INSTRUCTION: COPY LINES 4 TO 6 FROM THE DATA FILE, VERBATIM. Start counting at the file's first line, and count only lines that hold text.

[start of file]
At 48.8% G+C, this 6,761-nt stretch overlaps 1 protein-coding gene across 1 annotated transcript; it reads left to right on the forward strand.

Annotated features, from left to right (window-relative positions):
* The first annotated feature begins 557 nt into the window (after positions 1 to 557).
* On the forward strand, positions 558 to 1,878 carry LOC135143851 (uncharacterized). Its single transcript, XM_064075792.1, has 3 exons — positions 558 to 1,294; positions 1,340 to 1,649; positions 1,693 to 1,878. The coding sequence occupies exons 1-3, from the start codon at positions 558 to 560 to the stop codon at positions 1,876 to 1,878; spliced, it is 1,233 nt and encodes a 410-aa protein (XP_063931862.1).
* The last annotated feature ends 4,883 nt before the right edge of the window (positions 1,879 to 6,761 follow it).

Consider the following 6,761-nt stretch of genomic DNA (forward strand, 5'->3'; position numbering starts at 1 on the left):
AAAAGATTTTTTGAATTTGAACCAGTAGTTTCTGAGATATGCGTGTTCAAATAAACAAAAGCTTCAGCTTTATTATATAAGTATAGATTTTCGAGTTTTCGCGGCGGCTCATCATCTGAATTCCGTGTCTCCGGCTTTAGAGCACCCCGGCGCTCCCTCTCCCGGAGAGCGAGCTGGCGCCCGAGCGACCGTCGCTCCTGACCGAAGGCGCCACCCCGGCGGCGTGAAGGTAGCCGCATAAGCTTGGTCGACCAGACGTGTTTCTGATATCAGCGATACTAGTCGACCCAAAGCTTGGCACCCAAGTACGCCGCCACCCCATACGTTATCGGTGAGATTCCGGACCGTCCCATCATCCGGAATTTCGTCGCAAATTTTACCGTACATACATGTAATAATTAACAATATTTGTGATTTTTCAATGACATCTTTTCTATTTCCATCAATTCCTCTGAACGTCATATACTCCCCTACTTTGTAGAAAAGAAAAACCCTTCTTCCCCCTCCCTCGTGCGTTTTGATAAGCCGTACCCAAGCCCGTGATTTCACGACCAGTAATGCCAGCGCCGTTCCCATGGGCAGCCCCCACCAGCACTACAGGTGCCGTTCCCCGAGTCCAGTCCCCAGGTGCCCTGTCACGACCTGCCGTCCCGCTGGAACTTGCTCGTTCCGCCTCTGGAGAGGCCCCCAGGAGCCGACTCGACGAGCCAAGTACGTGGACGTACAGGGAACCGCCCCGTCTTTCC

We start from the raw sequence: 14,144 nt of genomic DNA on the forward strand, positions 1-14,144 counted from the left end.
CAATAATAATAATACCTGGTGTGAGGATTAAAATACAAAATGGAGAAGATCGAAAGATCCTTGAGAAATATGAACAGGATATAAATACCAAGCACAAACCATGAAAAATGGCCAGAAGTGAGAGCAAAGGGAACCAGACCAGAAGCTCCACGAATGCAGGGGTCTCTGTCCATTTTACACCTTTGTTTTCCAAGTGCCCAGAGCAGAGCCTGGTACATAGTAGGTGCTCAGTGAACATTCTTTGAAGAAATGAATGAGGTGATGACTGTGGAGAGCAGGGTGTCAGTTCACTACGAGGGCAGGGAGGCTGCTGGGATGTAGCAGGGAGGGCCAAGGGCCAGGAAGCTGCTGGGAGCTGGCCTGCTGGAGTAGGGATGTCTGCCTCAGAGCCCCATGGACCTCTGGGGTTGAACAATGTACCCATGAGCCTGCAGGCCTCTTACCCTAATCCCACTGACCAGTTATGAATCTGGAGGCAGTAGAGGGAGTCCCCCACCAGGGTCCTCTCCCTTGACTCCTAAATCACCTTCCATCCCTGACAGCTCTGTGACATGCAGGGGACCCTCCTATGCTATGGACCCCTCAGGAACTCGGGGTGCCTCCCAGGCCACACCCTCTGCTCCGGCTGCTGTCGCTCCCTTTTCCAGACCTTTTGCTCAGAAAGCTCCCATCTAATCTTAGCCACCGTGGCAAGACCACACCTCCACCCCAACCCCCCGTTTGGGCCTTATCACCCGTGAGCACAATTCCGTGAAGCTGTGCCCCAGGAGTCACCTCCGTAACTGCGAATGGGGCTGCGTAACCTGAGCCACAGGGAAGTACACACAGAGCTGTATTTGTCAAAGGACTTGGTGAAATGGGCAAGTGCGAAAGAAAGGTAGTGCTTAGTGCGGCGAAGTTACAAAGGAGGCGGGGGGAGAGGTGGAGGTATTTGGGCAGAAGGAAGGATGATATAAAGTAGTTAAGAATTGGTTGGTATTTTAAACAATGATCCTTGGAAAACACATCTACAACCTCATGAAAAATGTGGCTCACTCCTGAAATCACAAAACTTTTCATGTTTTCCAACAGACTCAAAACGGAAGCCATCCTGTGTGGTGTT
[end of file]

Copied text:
* On the forward strand, positions 558 to 1,878 carry LOC135143851 (uncharacterized). Its single transcript, XM_064075792.1, has 3 exons — positions 558 to 1,294; positions 1,340 to 1,649; positions 1,693 to 1,878. The coding sequence occupies exons 1-3, from the start codon at positions 558 to 560 to the stop codon at positions 1,876 to 1,878; spliced, it is 1,233 nt and encodes a 410-aa protein (XP_063931862.1).
* The last annotated feature ends 4,883 nt before the right edge of the window (positions 1,879 to 6,761 follow it).

Consider the following 6,761-nt stretch of genomic DNA (forward strand, 5'->3'; position numbering starts at 1 on the left):